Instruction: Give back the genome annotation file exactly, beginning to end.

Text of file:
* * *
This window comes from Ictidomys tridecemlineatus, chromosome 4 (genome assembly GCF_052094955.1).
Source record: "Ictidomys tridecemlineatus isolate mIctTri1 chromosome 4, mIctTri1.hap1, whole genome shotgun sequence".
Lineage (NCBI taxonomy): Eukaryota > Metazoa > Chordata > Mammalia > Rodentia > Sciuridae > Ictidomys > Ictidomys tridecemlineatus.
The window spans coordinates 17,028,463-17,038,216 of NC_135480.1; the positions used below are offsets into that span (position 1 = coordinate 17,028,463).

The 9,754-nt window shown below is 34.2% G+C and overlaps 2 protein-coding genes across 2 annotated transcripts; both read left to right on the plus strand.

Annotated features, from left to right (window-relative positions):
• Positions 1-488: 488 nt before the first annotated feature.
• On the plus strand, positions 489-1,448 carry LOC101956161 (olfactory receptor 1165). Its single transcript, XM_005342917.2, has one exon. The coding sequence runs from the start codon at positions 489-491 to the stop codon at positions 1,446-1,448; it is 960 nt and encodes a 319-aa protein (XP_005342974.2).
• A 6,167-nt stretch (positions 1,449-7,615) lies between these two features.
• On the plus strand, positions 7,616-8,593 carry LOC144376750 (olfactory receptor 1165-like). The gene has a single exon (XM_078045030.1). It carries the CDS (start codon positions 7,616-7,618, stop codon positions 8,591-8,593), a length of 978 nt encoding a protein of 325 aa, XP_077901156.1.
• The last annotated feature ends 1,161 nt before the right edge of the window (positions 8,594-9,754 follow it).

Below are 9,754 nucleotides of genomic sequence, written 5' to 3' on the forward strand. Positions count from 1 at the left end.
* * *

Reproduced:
This window comes from Ictidomys tridecemlineatus, chromosome 4 (genome assembly GCF_052094955.1).
Source record: "Ictidomys tridecemlineatus isolate mIctTri1 chromosome 4, mIctTri1.hap1, whole genome shotgun sequence".
Lineage (NCBI taxonomy): Eukaryota > Metazoa > Chordata > Mammalia > Rodentia > Sciuridae > Ictidomys > Ictidomys tridecemlineatus.
The window spans coordinates 17,028,463-17,038,216 of NC_135480.1; the positions used below are offsets into that span (position 1 = coordinate 17,028,463).

The 9,754-nt window shown below is 34.2% G+C and overlaps 2 protein-coding genes across 2 annotated transcripts; both read left to right on the plus strand.

Annotated features, from left to right (window-relative positions):
• Positions 1-488: 488 nt before the first annotated feature.
• On the plus strand, positions 489-1,448 carry LOC101956161 (olfactory receptor 1165). Its single transcript, XM_005342917.2, has one exon. The coding sequence runs from the start codon at positions 489-491 to the stop codon at positions 1,446-1,448; it is 960 nt and encodes a 319-aa protein (XP_005342974.2).
• A 6,167-nt stretch (positions 1,449-7,615) lies between these two features.
• On the plus strand, positions 7,616-8,593 carry LOC144376750 (olfactory receptor 1165-like). The gene has a single exon (XM_078045030.1). It carries the CDS (start codon positions 7,616-7,618, stop codon positions 8,591-8,593), a length of 978 nt encoding a protein of 325 aa, XP_077901156.1.
• The last annotated feature ends 1,161 nt before the right edge of the window (positions 8,594-9,754 follow it).

Below are 9,754 nucleotides of genomic sequence, written 5' to 3' on the forward strand. Positions count from 1 at the left end.